21 November 2022

What did Canberra look like 250 years ago? New visitor centre reveals all (and adds lizard pats)

| James Coleman
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The ‘nature playspace’ at Wildbark, Mulligans Flat Nature Sanctuary. Photo: James Coleman.

It’s a problem whenever wild animals are involved. Nature reserves and animal enclosures – even zoos to some degree – promise close-up encounters with creatures great and small. But more often than not, you’ll go home with a photo gallery full of the blurry hind legs of lizards, captured from afar.

Not at Wildbark.

Canberra’s newest nature-based learning centre was formally opened on Friday, 18 November, as the public’s gateway to some of Australia’s most endangered species in the Mulligans Flat Woodland Sanctuary in Throsby.

Visitors can chat over a coffee at the cafe while the children frolic in the play area before patting the bearded dragons and setting off through the 1200-hectare fenced nature sanctuary to see other fauna and flora up close.

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Wildbark is a joint effort among five entities – the Woodlands and Wetlands Trust (WWT), ACT Government, Odonata Foundation, Australian National University (ANU) and Suburban Land Agency. Work started five years ago.

ACT Minister for Planning and Land Management Mick Gentleman described the new centre as “a front-row seat”.

“I’m excited for Canberrans to have this new nature reserve and state-of-the-art visitors centre so they can get up close and personal with the special flora and fauna we have here in the ACT,” he said.

Regular animal talks and lizard- and turtle-feeding activities are already underway, with storytime sessions featuring books by Australian authors to come in the new year.

The visitor’s centre will also provide leading experts and artists with a place to host educational and creative experiences for all ages, year-round. The public can book the space for their own private functions and make the most of the views too.

These ideas and more were taken from the community, including Ngunnawal traditional owners, during the consultation on the ‘Mulligans Flat Woodland Sanctuary Strategy 2050’. This aims to improve the role of Ngunnawal culture in its management.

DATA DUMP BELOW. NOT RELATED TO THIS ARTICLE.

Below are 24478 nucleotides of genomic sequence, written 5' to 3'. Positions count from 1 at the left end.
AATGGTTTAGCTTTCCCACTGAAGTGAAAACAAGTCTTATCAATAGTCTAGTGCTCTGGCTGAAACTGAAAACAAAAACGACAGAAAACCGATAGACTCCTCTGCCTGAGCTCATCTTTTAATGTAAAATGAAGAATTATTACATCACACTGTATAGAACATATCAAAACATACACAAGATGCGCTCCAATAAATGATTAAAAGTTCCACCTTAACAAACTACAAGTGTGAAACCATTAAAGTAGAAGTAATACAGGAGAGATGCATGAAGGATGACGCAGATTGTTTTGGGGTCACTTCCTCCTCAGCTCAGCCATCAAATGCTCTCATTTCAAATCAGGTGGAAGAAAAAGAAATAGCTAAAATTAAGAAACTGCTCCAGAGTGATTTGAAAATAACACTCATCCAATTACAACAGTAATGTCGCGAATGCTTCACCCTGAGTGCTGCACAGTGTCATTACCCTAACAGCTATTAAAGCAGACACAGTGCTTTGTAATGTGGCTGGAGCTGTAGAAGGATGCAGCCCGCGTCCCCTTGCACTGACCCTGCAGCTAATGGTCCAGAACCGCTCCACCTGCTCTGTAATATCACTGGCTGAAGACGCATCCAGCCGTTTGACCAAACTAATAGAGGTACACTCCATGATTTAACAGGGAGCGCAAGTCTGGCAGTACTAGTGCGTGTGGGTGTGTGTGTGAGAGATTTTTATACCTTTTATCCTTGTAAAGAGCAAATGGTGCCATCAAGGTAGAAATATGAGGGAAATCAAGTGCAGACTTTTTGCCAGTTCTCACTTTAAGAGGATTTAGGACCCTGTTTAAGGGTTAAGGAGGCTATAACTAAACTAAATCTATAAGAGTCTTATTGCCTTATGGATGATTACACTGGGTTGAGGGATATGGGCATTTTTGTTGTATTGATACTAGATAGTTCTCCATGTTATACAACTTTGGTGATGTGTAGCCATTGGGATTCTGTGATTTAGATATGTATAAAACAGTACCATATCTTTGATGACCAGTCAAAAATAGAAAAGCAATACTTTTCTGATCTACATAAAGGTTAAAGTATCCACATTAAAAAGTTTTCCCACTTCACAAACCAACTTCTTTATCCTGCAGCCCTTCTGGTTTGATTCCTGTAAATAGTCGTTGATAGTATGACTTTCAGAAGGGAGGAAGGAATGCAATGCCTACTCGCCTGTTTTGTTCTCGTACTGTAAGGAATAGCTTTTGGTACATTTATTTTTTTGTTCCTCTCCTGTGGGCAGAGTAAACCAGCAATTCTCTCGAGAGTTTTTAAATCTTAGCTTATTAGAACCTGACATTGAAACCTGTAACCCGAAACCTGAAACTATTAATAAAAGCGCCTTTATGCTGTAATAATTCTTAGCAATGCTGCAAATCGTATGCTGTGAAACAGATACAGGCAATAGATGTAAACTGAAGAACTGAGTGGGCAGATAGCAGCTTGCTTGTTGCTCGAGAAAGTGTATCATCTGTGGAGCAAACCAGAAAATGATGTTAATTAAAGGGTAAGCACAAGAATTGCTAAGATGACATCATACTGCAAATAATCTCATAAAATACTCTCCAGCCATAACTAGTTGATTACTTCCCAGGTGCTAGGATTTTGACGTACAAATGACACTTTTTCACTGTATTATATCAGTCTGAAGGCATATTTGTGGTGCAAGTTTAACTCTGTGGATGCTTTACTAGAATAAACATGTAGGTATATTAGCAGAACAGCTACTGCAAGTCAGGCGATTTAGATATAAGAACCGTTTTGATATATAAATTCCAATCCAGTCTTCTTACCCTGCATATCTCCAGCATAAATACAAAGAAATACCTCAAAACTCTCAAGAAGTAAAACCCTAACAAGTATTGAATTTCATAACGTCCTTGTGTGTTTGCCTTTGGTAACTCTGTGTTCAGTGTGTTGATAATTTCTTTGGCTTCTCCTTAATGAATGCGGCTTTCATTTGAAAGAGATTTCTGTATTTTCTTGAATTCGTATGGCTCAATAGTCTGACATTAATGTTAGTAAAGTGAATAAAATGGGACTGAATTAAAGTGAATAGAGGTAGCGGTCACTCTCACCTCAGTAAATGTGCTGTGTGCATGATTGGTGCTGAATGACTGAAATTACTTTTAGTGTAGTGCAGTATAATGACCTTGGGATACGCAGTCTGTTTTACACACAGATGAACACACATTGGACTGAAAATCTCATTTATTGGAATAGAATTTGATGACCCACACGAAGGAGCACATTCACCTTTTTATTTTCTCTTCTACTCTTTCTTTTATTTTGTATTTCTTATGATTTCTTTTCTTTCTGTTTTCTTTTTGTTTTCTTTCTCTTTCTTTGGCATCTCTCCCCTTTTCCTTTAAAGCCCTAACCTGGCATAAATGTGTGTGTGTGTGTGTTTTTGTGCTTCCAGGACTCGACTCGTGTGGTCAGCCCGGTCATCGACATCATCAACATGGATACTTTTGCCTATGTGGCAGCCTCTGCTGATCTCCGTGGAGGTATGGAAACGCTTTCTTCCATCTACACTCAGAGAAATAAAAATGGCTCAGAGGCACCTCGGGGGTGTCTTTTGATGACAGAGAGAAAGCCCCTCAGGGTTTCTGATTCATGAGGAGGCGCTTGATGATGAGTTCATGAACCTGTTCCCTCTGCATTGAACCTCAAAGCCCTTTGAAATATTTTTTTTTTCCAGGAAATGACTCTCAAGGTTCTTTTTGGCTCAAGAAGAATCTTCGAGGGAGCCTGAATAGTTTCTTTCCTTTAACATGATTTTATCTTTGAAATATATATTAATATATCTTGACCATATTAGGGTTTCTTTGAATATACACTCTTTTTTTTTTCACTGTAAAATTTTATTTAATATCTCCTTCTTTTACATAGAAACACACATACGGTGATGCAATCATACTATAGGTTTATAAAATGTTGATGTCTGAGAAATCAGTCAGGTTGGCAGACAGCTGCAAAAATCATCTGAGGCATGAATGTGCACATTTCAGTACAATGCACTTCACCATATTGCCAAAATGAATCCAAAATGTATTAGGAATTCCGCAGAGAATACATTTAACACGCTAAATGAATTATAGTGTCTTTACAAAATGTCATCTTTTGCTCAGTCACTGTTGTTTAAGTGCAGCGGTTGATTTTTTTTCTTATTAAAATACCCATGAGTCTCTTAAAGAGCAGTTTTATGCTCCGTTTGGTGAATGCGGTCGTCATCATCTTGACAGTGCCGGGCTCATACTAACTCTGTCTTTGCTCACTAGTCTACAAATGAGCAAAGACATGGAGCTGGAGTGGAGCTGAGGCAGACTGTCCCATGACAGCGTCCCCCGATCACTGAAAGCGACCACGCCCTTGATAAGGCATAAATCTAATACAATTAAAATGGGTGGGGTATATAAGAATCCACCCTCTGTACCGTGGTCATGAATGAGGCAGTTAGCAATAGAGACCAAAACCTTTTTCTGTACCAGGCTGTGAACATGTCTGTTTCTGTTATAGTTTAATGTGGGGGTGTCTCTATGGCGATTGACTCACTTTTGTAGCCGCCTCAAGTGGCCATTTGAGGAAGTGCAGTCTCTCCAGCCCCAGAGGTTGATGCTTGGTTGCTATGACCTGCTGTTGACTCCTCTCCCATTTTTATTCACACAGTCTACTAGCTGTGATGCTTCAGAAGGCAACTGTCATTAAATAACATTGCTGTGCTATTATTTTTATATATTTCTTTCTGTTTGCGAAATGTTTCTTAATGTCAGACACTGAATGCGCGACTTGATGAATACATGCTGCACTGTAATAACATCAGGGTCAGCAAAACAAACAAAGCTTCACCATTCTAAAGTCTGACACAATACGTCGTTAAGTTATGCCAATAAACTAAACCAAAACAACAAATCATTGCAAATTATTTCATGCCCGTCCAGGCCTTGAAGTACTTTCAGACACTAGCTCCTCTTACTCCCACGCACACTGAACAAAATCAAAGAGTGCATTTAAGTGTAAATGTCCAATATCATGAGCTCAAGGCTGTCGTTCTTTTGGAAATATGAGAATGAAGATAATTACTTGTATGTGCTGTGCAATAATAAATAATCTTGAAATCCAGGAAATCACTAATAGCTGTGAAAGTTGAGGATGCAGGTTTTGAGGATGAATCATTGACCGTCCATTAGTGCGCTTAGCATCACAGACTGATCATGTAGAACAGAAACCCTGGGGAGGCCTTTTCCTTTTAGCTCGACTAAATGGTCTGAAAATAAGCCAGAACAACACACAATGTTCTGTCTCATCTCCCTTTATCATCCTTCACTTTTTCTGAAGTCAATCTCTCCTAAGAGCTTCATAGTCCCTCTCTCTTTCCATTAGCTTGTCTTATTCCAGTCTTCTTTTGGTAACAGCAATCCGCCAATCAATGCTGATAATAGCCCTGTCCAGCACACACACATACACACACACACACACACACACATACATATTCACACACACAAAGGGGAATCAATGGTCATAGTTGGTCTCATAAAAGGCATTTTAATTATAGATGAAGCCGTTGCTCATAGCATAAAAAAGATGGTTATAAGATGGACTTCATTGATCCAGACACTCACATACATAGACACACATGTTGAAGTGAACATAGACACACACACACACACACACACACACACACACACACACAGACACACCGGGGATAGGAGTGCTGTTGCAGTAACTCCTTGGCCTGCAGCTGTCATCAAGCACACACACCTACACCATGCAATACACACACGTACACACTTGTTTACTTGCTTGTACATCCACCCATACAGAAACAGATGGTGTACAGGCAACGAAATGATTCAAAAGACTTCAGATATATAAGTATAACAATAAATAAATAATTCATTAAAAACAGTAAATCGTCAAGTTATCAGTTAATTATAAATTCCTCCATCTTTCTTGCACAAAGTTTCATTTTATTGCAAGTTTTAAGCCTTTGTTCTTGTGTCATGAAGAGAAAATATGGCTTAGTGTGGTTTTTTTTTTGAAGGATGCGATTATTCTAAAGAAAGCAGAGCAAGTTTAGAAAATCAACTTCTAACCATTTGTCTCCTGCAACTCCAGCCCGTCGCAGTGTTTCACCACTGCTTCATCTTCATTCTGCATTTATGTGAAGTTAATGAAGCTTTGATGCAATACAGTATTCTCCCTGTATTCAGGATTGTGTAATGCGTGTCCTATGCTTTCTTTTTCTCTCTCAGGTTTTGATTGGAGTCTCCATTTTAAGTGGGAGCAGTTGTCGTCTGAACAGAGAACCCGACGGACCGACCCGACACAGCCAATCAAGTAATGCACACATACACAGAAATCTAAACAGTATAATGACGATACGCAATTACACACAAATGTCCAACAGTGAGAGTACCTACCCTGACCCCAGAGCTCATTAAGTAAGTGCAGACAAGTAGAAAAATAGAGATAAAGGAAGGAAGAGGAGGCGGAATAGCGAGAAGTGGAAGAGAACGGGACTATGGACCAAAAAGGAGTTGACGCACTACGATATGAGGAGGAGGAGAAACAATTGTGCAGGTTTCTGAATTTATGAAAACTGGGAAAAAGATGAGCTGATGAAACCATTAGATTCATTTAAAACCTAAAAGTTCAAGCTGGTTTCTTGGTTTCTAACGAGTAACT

The sanctuary was established in 1994 as a nature reserve, and thanks to a high chicken-wire fence and years of pest-purging by rangers, it became the first conservation area in Australia to be free of foxes, cats, rabbits and hares.

It’s dedicated to restoring more than 1200 hectares of critically endangered Box Gum Grassy Woodland, while also accommodating several threatened plant and animal species, including some previously extinct on the mainland for more than a century.

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ACT Minister for the Environment Rebecca Vassarotti said the new Wildbark facility and strategy were key to conserving Canberra’s grassy woodland ecosystems.

“Sitting at the entrance of the sanctuary, Wildbark is a gateway into the Australian landscape of 250 years ago,” Minister Vassarotti said.

“The sanctuary allows the community to experience native animals up close and get hands-on with conservation and research activities.”

Wildbark guides offer historical walks throughout the sanctuary during the day, or special night tours after dark. This allows visitors to catch glimpses of the nocturnal wildlife, such as the eastern bettong and eastern quoll that have been extinct in the region for more than 100 years.

For more information on the new facility, visit the Wildbark website. Free parking is available off Rosenberg Street, Throsby.

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